Dous a papa Shith in the voids? Is the Bera ka slick?
Amateur & recreational interests
politics (libertarianism) - human sexuality - computer science - religion, mythology, occultism, and atheism - recreational drug use - beer - conspiracy theory - law - gardening - Internet culture - economics
I'm pro-wiki. The Wiki model of collaboration works very well. Attempts to restrict it -- for instance, to lock out anonymous contributors -- are misguided. Openness is how Wikipedia has become as successful as it is today, and there is no reason to throw away this openness now that Wikipedia is the #1 reference site in the world.
I'm neither inclusionist nor deletionist. I disapprove of the promulgation of substubs and vanity articles, but anything which can have an interesting article written about it should be in Wikipedia. Categorical statements such as "all schools are notable" or "all Pokémon are non-notable" are not very useful: inclusion should be on the basis of the potential for a high-quality article or group of articles.
I'm opposed to censorship. Wikipedia needs to be able to reflect all verifiable human knowledge. It can't afford to be censored to fit someone's expectations of what's appropriate for schoolchildren or any other audience.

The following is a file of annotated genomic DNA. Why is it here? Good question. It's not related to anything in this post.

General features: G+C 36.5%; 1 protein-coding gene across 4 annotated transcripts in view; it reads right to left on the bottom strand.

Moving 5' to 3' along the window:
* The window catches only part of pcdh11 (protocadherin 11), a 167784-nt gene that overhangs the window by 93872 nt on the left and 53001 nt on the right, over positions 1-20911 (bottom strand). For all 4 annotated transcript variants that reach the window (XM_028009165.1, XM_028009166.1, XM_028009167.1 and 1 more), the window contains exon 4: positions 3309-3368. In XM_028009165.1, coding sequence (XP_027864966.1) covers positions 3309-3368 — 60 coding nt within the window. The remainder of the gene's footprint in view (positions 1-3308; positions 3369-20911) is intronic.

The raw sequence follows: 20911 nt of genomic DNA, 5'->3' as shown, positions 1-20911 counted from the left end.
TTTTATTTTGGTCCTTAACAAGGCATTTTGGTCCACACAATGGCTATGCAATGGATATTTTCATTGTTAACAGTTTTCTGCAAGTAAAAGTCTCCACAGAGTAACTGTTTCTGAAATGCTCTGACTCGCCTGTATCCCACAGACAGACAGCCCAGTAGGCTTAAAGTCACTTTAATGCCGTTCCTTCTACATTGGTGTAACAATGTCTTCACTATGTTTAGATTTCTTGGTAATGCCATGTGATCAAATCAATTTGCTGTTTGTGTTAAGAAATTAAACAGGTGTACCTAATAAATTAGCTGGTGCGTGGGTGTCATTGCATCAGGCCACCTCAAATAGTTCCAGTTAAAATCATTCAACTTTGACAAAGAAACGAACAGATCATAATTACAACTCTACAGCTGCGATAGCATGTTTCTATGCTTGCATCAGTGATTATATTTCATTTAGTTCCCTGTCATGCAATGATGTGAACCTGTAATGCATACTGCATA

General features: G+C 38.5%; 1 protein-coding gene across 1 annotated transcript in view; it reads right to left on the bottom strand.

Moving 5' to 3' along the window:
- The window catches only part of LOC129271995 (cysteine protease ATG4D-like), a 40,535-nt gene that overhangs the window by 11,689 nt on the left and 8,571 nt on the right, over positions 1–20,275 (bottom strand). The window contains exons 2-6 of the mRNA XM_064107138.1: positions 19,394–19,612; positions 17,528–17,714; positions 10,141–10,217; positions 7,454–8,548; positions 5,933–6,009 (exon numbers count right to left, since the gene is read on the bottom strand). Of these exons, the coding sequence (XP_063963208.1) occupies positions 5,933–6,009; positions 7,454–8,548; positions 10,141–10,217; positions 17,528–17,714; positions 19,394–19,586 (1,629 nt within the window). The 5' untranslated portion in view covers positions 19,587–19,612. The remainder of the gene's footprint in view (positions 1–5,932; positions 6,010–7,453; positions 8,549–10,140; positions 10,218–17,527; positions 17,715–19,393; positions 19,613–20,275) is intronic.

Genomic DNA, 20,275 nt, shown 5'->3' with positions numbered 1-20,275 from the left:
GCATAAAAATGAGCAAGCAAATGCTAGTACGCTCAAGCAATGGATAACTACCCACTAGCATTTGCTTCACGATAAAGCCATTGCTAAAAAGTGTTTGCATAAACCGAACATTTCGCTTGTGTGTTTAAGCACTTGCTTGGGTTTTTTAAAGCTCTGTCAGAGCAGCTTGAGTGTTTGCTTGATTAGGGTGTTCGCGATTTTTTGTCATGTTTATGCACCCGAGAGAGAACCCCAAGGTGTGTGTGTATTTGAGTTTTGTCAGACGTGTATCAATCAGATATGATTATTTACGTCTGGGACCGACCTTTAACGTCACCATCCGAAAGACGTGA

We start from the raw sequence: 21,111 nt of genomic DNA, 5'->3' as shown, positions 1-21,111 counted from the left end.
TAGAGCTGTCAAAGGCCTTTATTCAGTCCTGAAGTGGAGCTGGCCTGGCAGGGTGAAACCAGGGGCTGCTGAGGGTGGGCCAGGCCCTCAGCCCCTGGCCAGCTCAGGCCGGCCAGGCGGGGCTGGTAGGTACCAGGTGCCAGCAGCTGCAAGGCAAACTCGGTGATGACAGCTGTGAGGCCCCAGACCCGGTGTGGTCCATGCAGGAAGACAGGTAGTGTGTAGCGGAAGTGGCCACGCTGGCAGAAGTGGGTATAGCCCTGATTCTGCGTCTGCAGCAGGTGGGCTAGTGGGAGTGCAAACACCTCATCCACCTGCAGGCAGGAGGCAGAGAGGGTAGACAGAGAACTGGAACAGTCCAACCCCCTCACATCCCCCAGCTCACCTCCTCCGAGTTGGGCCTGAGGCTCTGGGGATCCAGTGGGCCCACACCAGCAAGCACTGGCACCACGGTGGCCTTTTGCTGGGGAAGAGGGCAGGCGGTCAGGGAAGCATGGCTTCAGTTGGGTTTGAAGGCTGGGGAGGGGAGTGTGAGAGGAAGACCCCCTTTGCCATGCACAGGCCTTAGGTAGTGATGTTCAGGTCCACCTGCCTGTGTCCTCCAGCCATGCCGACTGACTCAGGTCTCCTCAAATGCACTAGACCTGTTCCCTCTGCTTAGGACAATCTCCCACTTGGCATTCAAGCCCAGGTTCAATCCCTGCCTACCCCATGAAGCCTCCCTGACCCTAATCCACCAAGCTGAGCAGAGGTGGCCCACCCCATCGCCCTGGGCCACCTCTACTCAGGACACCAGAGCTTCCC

- Corollary: I oppose all censorship tagging schemes. There have been a number of proposals to tag Wikipedia articles or images so that people can filter out "offensive" ones. However, there's no way to do this without throwing away Wikipedia's neutrality principles. Wikipedia editors have roundly rejected even the most minimal tagging scheme, thus showing that censorship tagging is not the way Wikipedia should be run.
- Corollary: Wikipedia does not blush. Articles about "offensive" topics such as sexual acts, violence, or fringe beliefs should be unblushing. They should provide the detail that is necessary to understand the subject. A "wink wink, nudge nudge" prurient attitude is unscholarly and more offensive than any topic itself.
The best response to most content disagreements is to cite sources. Most of the neutrality or accuracy conflicts I've seen here involve two or more people squabbling over a piece of text that has no cited sources at all. Since we're supposed to cite sources anyway, a productive response on the part of all sides to such a disagreement is to refer to, and cite, their sources. At minimum this allows the discussion to center around source criticism rather than epithets and personalities.
The neologism "POV" needs to go. This term has become an unfortunate piece of jargon -- a term derived from NPOV which has become nothing more than an accusatory epithet. There is nothing useful conveyed by it which is not conveyed by "bias" or "opinion" -- and it has become a piece of hateful talk that is all too frequently used to accuse or exclude.
|The Original Barnstar|
|Love and kindness for everyone! Thanks for your efforts for Wikipedia! Loveandkindness 17:55, 29 May 2007 (UTC)|